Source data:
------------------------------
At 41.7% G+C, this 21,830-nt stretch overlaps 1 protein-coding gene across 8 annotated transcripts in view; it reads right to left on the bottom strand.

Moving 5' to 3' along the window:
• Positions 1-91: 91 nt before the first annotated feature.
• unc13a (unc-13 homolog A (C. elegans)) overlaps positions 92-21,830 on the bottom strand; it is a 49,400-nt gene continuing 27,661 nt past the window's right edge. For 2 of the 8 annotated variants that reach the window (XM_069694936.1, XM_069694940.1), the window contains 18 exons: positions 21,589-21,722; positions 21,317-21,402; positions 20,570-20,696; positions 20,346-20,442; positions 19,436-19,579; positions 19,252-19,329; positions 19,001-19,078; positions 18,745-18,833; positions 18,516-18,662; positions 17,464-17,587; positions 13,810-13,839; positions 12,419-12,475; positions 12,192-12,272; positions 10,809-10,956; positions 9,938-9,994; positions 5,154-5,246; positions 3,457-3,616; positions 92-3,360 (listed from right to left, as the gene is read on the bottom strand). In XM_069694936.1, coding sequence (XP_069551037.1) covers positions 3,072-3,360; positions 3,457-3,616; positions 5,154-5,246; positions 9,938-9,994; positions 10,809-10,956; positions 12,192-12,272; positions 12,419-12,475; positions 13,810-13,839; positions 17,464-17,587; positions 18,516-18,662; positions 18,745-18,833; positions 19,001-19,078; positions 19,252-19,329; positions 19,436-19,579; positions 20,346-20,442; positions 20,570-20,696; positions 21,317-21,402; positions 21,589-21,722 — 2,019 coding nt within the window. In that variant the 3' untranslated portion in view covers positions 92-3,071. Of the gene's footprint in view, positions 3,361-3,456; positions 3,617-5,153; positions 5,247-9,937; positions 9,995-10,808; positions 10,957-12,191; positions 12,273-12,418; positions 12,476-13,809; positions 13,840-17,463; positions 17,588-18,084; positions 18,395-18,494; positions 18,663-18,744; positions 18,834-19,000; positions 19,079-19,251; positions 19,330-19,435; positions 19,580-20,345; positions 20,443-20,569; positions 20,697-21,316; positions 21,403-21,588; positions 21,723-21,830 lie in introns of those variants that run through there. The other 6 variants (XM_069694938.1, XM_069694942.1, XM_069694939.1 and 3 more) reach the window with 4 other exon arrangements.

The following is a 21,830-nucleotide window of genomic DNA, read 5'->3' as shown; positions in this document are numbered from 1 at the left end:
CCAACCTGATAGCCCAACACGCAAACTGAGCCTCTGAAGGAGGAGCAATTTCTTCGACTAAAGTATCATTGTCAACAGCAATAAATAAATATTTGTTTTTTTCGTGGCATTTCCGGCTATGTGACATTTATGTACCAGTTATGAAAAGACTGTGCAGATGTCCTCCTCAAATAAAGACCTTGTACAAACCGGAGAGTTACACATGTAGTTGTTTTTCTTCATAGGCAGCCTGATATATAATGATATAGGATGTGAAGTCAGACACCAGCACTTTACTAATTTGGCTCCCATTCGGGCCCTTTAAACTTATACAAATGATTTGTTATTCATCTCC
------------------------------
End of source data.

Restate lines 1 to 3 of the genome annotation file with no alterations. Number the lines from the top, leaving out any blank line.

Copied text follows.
At 41.7% G+C, this 21,830-nt stretch overlaps 1 protein-coding gene across 8 annotated transcripts in view; it reads right to left on the bottom strand.

Moving 5' to 3' along the window:
• Positions 1-91: 91 nt before the first annotated feature.